Transcript


Chuck Denney (UT Institute of Agriculture)
Often our past is right under our feet. What’s buried in the ground tells a story. When you dig deep at Ames Plantation, who knows what you might find.


Dr. Milton Moreland (Rhodes College)
“So this is giving students really a two thousand year historical scope.”

Chuck Denney
Dr. Milton Moreland with Rhodes College calls Ames a treasure box of West Tennessee lore. He leads a team of students conducting archeological digs this summer. The artifacts here have been surrounded by a protective coating of dirt for years, but archeology is the science where some destruction is necessary for discovery. Dr. Moreland says you have to be delicate in handling history.

Dr. Milton Moreland
“We very carefully grid our site. We’ll take a one-by-one meter or two-by-two meter square, essentially a unit, and then just very carefully work that down.”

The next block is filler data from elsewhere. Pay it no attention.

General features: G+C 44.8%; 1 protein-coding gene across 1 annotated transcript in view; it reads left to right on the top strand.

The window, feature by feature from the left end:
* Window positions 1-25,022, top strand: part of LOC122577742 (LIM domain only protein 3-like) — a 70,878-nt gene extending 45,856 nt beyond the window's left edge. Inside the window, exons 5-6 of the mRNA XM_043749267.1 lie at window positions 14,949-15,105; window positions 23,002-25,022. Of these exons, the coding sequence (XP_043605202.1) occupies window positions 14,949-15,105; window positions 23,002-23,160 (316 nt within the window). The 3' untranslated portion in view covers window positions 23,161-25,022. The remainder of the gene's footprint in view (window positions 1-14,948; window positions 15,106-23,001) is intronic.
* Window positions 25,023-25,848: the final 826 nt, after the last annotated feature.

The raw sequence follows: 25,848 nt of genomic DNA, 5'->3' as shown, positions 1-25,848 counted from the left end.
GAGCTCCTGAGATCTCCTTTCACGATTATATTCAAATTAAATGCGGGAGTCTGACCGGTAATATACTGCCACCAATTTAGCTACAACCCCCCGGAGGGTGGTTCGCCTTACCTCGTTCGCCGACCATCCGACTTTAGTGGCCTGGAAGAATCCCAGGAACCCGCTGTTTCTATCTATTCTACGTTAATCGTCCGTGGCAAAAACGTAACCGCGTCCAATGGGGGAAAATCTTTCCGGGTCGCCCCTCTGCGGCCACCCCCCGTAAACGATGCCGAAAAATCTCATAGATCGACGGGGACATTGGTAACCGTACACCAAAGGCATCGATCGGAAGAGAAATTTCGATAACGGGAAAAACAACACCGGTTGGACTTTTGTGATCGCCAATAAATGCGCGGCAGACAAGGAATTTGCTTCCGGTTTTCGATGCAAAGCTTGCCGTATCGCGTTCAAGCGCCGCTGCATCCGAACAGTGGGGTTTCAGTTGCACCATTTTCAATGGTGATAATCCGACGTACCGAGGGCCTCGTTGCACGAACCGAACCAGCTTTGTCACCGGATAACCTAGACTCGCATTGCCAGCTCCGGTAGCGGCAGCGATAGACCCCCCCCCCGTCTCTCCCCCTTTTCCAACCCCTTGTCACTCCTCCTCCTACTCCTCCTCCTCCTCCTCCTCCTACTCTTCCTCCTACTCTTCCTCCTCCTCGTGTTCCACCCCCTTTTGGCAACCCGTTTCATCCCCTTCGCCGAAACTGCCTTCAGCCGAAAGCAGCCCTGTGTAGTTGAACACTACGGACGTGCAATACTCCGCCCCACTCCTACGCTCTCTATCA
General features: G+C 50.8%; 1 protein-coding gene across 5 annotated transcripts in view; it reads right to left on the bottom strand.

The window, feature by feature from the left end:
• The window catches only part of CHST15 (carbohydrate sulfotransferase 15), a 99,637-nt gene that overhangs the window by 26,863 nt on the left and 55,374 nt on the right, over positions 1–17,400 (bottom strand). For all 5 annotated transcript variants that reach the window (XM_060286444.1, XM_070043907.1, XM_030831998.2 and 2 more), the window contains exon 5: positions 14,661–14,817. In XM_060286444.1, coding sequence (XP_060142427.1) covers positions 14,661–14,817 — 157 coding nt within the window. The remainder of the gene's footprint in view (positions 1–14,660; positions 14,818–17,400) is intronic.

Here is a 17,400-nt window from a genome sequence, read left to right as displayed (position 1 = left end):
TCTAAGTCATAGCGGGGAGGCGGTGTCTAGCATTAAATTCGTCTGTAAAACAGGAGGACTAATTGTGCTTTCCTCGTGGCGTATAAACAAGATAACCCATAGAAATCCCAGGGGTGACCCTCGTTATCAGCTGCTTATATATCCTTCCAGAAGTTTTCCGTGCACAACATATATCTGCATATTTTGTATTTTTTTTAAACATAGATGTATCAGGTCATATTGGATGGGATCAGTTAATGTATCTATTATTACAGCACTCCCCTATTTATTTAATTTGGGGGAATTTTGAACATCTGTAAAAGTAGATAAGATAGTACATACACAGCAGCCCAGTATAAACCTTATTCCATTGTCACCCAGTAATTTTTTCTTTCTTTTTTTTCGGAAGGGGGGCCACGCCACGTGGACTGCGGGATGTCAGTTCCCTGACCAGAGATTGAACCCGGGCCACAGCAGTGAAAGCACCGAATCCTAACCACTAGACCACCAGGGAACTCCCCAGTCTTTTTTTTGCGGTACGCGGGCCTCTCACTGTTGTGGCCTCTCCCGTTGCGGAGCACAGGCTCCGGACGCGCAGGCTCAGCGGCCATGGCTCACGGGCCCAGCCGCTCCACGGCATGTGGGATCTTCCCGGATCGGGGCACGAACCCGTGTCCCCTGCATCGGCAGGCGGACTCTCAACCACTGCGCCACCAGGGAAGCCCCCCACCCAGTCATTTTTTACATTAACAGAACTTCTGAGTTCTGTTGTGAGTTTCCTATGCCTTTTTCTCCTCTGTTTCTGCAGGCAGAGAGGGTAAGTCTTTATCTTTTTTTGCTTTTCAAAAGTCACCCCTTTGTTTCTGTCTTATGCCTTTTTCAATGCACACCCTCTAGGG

Chuck Denney
Ames Plantation covers 18,000 acres, roughly 30 square miles. This area has a rich history, from the first native Americans through the Civil War.

Dr. Jamie Evans (Ames Plantation)
“Man has occupied this land for thousands of years.”

Chuck Denney
Dr. Jamie Evans says Ames is covered in native American artifacts like arrow and spear heads, unearthed after centuries. Closer to the present day, this research has identified 250 families who lived here during the 19th century, and chronicled 600 land ownership changes. The students found bricks, as well as pottery shards and lots of broken glass. They also came across this ornate button, perhaps from a woman’s dress, and this small silver piece with engraved numbers that may have been part of a metal calendar.

Dr. Jamie Evans
“What this has done really is allowed us to have a fairly complete archival understanding of the history of the land base - who these settlers were, when they arrived here.”

Chuck Denney
The digging will go on at Ames into the future. There are some 200 potential sites with historical riches here - many still untouched. These students and scientists want to bring the past to the surface, and our history can’t become knowledge until it’s uncovered.

END

NOTE: Faculty and students from the University of Memphis are also involved in this project.